Many Paths to Achieve Common Goals
American Farm Bureau
President, American Farm Bureau
Farm Bureau means different things to different people. After all, there are more than 5 million families who join their local Farm Bureau for one reason or another. The organization at the local, state and American level is dedicated to improving farmers' lives and livelihoods. This is done in numerous ways. To get better prices for our commodities, we work to create more favorable market conditions by promoting more competitive bidding for our products as well as by helping to obtain national support for programs that open or expand foreign markets. We seek support for renewable energy supplies produced on our farms and ranches and we encourage researchers to come up with new uses for our commodities as well as to find new crops that can help diversify our production efforts and take advantage of new markets.
Nationally, our American Farm Bureau advances our member-written policies daily, whether in the halls of Congress, in the White House, or before government agency officials. We also strive to communicate with other opinion makers through our public relations efforts to help non-farmers recognize and appreciate our interdependence. And Farm Bureau is scoring victory after victory in federal courts, representing the interests of Farm Bureau members.
These efforts are not only aimed at increasing our incoming funds as farmers and ranchers but also at reducing our expenses and protecting our assets. So Farm Bureau seeks lower taxes, private property protection or more effective risk management programs. Our multi-faceted work plan covers many topics, because Farm Bureau members have many interests and many concerns.
There are national programs that provide savings to members in participating state Farm Bureaus who belong to a group telephone use and billing service or buy industrial supplies through our group purchase plans. There is also a program that provides access to the most current market prices and strategies, as well as weather forecasts and reports.
State and county Farm Bureaus offer a vast array of additional goods and services, based on the specific needs of their member families. Such benefits run the gamut from estate planning and protection assistance to cooperative marketing of livestock; from bulk purchase of farm supplies to bargain-priced eyeglasses. In many instances, these money-saving programs are mutually beneficial efforts between rural small business owners and their farming neighbors.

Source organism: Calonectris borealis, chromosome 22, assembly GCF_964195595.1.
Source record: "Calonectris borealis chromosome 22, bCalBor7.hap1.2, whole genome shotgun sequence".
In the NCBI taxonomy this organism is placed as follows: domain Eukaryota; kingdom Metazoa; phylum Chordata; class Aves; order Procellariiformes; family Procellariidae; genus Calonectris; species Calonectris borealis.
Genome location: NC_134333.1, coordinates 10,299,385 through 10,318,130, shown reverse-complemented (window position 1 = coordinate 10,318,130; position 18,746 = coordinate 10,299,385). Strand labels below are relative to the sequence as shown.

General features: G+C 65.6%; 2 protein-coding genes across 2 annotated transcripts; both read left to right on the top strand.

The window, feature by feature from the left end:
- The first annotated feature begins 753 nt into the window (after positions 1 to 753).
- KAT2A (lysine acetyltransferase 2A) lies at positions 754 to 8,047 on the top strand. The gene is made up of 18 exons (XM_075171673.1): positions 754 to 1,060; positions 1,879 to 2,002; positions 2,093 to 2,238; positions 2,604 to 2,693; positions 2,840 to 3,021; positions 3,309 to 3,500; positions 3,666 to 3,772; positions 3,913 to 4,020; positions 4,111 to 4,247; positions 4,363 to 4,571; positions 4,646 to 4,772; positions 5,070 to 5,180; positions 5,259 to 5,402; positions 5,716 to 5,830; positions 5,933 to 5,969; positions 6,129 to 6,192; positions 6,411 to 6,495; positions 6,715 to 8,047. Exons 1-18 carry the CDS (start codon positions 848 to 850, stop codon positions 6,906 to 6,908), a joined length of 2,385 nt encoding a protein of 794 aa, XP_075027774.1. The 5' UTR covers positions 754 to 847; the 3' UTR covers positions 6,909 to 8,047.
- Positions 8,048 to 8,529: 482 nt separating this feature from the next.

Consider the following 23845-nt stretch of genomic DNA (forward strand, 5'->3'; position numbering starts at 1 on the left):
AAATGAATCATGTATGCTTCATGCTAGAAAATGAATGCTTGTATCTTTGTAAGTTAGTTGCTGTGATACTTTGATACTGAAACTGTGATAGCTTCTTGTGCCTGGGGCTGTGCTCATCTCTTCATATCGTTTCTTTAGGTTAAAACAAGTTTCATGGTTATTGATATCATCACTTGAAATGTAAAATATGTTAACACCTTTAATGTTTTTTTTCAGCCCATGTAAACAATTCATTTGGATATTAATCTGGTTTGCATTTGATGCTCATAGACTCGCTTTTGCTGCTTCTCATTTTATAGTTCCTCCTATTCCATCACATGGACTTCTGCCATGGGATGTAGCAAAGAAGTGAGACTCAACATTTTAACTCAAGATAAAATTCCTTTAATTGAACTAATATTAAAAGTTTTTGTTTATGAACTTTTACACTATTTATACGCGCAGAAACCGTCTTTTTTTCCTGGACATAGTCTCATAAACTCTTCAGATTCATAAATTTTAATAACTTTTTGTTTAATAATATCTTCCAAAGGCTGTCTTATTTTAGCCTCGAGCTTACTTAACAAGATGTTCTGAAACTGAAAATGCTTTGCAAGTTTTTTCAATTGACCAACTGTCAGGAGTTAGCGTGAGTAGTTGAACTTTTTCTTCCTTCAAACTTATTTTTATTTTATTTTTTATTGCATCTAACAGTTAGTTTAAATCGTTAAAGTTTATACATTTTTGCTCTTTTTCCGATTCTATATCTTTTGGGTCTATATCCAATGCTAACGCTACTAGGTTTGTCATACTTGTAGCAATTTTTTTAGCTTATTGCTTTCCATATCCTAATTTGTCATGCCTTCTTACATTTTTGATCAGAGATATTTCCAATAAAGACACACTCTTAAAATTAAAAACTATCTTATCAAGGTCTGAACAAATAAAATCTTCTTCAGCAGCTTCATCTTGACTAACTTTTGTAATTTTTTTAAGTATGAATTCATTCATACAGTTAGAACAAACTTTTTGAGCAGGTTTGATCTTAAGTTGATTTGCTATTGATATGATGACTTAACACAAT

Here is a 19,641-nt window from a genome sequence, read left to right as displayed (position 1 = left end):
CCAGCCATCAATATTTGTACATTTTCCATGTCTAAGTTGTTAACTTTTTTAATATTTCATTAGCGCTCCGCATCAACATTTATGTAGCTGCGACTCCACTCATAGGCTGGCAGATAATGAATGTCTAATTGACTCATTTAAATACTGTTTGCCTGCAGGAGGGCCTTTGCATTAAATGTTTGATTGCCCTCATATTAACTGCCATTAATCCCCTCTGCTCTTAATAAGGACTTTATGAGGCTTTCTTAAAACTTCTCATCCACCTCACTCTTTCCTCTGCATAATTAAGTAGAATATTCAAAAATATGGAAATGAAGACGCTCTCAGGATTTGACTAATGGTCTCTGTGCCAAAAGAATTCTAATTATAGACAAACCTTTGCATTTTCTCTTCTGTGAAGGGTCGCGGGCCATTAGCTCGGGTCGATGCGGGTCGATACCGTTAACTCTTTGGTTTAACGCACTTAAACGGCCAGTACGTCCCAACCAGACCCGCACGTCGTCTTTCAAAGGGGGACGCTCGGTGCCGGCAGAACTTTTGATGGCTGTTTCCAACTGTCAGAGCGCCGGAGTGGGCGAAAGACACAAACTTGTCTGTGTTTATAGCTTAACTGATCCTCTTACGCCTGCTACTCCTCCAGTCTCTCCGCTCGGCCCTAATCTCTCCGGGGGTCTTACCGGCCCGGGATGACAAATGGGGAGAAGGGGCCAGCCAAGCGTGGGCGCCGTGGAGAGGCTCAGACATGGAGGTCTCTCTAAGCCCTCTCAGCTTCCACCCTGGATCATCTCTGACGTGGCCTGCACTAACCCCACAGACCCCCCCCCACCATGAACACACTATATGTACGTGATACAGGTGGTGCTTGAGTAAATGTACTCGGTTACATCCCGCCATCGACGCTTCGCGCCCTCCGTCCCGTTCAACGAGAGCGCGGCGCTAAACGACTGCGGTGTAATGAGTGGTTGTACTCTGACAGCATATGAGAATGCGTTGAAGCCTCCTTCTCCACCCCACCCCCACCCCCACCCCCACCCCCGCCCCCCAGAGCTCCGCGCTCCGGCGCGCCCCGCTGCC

But Farm Bureau does far more than help members make or save money. There is a definite social component to our organization. Member families eagerly look forward to "Farm Bureau Day" at their county fair, or the quarterly potluck supper, the summer picnic, the annual dinner meeting or fund-raising events for their local political action group or a charitable benefit. No one has yet to leave a Farm Bureau meeting hungry, just as no one has ever left as a stranger. If you give it a chance, Farm Bureau is more than a family organization it is family.
This point was strongly brought home to me during the confusion surrounding the terrorist attacks on America. Airports were immediately shut down throughout the land. Like any large company, Farm Bureau had people stranded in many places. One state Farm Bureau staff person, stuck in Washington, D.C., was with a group that rented a car to drive cross-country to get home. She said that despite the terrible attacks on this nation and the uncertainty that existed, she was not afraid of the long drive because, "If I run into trouble, all I have to do is get the local phone book and call the Farm Bureau and I will be among friends who can help me."
That is quite an endorsement of our organization and our people. Farm Bureau is working for us. Farm Bureau is us.